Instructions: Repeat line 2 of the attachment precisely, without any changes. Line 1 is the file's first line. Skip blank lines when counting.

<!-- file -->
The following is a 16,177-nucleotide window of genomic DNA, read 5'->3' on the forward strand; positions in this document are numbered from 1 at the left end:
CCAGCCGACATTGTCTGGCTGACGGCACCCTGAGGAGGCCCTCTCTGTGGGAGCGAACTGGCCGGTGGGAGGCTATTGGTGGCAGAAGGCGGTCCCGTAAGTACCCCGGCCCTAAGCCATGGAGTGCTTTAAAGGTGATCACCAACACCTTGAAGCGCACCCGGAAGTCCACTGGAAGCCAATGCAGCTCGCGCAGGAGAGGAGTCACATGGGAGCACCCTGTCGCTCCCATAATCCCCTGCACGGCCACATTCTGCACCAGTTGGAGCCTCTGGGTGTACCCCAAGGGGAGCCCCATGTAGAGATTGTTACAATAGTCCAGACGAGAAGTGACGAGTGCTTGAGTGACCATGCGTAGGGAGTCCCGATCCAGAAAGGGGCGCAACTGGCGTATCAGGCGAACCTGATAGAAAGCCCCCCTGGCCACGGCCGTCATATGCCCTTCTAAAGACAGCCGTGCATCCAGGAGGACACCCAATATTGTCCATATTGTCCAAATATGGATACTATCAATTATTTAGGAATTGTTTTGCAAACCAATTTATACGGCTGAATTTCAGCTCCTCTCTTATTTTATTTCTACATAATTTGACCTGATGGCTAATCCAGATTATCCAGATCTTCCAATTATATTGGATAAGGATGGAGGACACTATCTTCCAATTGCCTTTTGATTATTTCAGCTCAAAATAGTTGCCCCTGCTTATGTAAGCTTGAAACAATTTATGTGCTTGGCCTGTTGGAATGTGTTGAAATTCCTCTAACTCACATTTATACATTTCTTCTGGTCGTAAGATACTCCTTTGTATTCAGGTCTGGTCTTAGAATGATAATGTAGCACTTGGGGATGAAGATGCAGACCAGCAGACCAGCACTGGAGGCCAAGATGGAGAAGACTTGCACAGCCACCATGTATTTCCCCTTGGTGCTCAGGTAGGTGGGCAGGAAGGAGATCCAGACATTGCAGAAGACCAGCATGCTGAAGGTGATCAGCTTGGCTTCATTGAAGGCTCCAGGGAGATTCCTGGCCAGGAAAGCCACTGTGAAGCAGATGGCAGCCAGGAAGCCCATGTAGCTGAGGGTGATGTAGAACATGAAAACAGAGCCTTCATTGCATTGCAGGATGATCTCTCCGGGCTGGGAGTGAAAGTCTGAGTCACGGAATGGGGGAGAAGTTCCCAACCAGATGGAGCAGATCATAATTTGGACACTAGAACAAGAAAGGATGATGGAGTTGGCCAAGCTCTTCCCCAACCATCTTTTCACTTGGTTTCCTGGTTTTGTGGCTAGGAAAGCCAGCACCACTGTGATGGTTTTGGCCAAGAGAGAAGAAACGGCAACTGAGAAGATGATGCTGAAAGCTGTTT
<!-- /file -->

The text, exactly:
CCAGCCGACATTGTCTGGCTGACGGCACCCTGAGGAGGCCCTCTCTGTGGGAGCGAACTGGCCGGTGGGAGGCTATTGGTGGCAGAAGGCGGTCCCGTAAGTACCCCGGCCCTAAGCCATGGAGTGCTTTAAAGGTGATCACCAACACCTTGAAGCGCACCCGGAAGTCCACTGGAAGCCAATGCAGCTCGCGCAGGAGAGGAGTCACATGGGAGCACCCTGTCGCTCCCATAATCCCCTGCACGGCCACATTCTGCACCAGTTGGAGCCTCTGGGTGTACCCCAAGGGGAGCCCCATGTAGAGATTGTTACAATAGTCCAGACGAGAAGTGACGAGTGCTTGAGTGACCATGCGTAGGGAGTCCCGATCCAGAAAGGGGCGCAACTGGCGTATCAGGCGAACCTGATAGAAAGCCCCCCTGGCCACGGCCGTCATATGCCCTTCTAAAGACAGCCGTGCATCCAGGAGGACACCCAATATTGTCCATATTGTCCAAATATGGATACTATCAATTATTTAGGAATTGTTTTGCAAACCAATTTATACGGCTGAATTTCAGCTCCTCTCTTATTTTATTTCTACATAATTTGACCTGATGGCTAATCCAGATTATCCAGATCTTCCAATTATATTGGATAAGGATGGAGGACACTATCTTCCAATTGCCTTTTGATTATTTCAGCTCAAAATAGTTGCCCCTGCTTATGTAAGCTTGAAACAATTTATGTGCTTGGCCTGTTGGAATGTGTTGAAATTCCTCTAACTCACATTTATACATTTCTTCTGGTCGTAAGATACTCCTTTGTATTCAGGTCTGGTCTTAGAATGATAATGTAGCACTTGGGGATGAAGATGCAGACCAGCAGACCAGCACTGGAGGCCAAGATGGAGAAGACTTGCACAGCCACCATGTATTTCCCCTTGGTGCTCAGGTAGGTGGGCAGGAAGGAGATCCAGACATTGCAGAAGACCAGCATGCTGAAGGTGATCAGCTTGGCTTCATTGAAGGCTCCAGGGAGATTCCTGGCCAGGAAAGCCACTGTGAAGCAGATGGCAGCCAGGAAGCCCATGTAGCTGAGGGTGATGTAGAACATGAAAACAGAGCCTTCATTGCATTGCAGGATGATCTCTCCGGGCTGGGAGTGAAAGTCTGAGTCACGGAATGGGGGAGAAGTTCCCAACCAGATGGAGCAGATCATAATTTGGACACTAGAACAAGAAAGGATGATGGAGTTGGCCAAGCTCTTCCCCAACCATCTTTTCACTTGGTTTCCTGGTTTTGTGGCTAGGAAAGCCAGCACCACTGTGATGGTTTTGGCCAAGAGAGAAGAAACGGCAACTGAGAAGATGATGCTGAAAGCTGTTT